Saturday, January 30, 2016

Still Life With Robin: Mail, Plus or Minus

Photo by Quadell (via Wikimedia Commons)
by Peggy Robin

One of the advantages of being on a large and busy email listserv is that you get the perspectives of many people with different experiences from your own. After a blizzard there’s typically a flurry of reports about when mail service has resumed, and under what conditions. Some people as of yesterday, a full week after the snow started falling, still had not received a single visit from their mail carrier – even though walkways and steps were shoveled and all other deliveries were getting through. A few streets away, others reported, full service was back on within a couple of days, and they appreciated seeing their dedicated mail carriers making their way over and through heaps of snow "in the daily completion of their appointed rounds."

My house was on one of those routes fortunate enough to have only a short interruption in service, but that is not to say I have no complaints. At least once a week we get a packet of mail addressed to other neighbors -- a phenomenon that occurs year round, in good weather and in bad. Yesterday, however, I got a sense of what it's been like for those unlucky enough not to have had any deliveries since the storm. I had gone to the Friendship Post Office at Wisconsin and Upton St to mail a package and encountered a mob of frustrated customers arrayed in a long queue running the length of the building. Since I had a lot of time waiting in line for the two clerks who manned open windows, I found time to chat and find out what others were there for. “Mail pick up” was one of the common refrains; those who had still had no delivery had come to see if they could retrieve a week’s worth of undelivered mail. One man told me he was collecting for his business, which is very dependent on postal mail.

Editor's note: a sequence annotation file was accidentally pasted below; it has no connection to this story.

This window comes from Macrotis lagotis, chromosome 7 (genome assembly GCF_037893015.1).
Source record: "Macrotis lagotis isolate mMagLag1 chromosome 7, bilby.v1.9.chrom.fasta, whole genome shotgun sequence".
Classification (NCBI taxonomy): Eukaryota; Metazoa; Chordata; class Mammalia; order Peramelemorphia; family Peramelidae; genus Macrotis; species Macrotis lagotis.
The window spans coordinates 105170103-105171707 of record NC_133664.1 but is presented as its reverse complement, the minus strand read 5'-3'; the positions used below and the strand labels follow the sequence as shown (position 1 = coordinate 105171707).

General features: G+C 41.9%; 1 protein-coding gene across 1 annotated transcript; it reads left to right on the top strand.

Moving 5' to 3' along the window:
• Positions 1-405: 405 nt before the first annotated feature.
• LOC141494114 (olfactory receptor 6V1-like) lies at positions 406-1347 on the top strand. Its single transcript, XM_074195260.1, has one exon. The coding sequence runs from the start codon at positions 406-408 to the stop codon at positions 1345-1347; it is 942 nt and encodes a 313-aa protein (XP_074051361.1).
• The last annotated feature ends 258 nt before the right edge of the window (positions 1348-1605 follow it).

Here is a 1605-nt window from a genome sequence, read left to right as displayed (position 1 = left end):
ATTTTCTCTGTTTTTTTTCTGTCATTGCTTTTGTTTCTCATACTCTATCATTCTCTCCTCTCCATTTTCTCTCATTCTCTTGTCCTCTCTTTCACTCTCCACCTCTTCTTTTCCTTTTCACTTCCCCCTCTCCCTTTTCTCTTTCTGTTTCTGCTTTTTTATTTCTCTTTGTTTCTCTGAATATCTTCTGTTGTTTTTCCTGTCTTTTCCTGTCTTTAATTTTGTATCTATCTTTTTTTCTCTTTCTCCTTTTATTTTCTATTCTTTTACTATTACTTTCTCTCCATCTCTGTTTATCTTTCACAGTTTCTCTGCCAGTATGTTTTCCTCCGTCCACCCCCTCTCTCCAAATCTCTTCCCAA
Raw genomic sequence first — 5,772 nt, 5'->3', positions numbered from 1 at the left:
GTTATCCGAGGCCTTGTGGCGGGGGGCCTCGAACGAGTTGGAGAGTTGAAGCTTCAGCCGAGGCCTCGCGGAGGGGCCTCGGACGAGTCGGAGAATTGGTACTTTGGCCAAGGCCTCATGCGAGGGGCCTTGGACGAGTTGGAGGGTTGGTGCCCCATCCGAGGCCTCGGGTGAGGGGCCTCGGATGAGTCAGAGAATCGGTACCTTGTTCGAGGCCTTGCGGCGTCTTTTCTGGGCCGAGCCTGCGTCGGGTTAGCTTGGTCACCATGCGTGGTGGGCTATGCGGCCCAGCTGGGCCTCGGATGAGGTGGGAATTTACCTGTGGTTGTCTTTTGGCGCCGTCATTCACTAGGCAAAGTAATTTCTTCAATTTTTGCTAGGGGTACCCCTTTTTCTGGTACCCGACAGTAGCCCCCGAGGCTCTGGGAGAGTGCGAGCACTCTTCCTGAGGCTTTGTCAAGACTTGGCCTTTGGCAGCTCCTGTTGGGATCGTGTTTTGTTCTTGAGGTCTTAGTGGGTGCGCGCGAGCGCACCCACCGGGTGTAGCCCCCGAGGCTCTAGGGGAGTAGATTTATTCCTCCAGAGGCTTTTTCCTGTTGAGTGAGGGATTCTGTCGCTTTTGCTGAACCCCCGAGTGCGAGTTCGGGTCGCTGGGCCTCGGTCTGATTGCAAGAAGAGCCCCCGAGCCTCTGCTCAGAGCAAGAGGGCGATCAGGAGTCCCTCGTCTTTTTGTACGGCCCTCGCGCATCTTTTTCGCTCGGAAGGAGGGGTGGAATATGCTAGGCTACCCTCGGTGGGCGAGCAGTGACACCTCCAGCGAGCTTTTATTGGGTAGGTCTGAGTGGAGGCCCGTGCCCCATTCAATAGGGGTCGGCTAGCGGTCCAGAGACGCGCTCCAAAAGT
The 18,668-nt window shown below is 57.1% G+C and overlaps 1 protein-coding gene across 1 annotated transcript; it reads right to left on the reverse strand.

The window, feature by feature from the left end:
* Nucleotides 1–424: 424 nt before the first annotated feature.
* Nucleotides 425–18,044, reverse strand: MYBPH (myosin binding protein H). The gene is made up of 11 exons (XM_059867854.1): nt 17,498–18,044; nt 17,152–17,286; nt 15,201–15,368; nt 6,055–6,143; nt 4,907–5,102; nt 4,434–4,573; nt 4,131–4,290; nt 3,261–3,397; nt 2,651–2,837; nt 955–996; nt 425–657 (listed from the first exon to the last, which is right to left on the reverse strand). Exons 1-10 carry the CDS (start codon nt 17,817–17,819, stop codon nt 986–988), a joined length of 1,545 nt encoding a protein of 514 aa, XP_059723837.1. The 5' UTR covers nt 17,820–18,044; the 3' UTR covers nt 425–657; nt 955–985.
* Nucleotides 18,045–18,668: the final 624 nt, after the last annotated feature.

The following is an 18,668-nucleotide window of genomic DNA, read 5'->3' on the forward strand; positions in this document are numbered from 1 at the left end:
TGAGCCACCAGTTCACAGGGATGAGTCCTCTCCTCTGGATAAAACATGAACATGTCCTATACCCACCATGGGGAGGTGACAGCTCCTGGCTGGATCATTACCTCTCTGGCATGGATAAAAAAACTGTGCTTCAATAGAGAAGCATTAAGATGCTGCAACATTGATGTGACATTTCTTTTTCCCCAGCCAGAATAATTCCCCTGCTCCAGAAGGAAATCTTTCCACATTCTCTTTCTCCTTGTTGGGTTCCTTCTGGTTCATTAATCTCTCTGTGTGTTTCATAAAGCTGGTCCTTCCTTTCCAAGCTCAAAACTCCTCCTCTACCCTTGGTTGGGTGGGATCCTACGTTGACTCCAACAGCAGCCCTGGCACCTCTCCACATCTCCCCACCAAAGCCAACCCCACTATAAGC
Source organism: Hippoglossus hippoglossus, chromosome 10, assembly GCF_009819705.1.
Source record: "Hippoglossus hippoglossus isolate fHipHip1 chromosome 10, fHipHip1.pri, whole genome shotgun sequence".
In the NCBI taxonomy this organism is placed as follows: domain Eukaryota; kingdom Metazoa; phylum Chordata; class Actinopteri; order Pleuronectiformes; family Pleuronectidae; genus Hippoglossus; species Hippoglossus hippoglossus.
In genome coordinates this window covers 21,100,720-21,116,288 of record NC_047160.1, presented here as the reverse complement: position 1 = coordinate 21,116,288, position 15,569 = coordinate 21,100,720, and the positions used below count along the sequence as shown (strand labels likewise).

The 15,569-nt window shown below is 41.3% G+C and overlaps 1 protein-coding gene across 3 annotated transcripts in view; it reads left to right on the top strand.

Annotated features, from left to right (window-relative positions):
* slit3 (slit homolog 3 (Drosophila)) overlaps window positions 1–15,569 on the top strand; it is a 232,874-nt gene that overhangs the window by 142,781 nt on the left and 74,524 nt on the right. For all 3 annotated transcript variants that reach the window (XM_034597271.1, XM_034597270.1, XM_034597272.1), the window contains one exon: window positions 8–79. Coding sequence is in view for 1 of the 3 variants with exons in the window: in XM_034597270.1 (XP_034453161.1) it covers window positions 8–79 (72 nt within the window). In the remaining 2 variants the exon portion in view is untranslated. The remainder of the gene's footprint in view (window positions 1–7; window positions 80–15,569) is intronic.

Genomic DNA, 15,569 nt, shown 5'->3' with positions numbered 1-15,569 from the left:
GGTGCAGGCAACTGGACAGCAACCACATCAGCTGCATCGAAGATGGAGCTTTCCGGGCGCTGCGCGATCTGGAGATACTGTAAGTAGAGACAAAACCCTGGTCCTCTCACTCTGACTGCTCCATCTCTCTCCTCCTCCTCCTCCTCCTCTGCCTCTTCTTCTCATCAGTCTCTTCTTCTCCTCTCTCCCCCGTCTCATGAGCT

After a while, a postal employee came along to interrogate people in the line and find out, first, if anyone was there to drop something off and get a receipt (something that could be done without waiting for an open window), and second, if anyone was waiting to collect their undelivered mail. He directed those in each category to step to the side, so that they could be helped separately. I remained in the line.    

Twenty minutes later, I made it to the window to have my package measured and weighed, and then learn my options for tracking, insurance, and delivery speed. I made my choices, paid the postage, and was on my way. As I exited, I noticed that the businessman who had come to pick up his mail had not budged from his waiting space on the side. He gave me a rueful wave goodbye. For all I know, he’ll have to be back again on Monday.  

This is something of a shaggy dog story, I know – rambling and probably pointless. Not being at all knowledgeable in this field, I have no constructive comments to make about how to improve this situation. I usually devote this column to recommending local activities or websites or pointing out this or that quirk or characteristic about life in Cleveland Park and vicinity. Somewhat tangentially, I have two houseguests at the moment who spent much of yesterday visiting the Postal Museum down by Union Station ( They came back from the visit bubbling over with enthusiasm for this somewhat-lesser-known tourist attraction; they rated it far above the usual top ten visitor-draws on the Mall, and urged me to go. (I’ve never been.) After listening to them gush about the experience, I initially thought I might make today's column a recommendation for others to pay a visit to this under-appreciated treasure-house, but then I started musing about the quality of the service that is provided in the present day and time by the institution being celebrated at the Postal Museum, and it struck me as something of a conundrum: How can a museum about the Postal Service be so great when the service itself is so decidedly un-great?

I must sign off, but will note that right now it is 7:13 PM on Saturday, and there’s been no mail delivery so far today.


Still Life With Robin is published on All Life Is Local and on the Cleveland Park Listserv on Saturdays.

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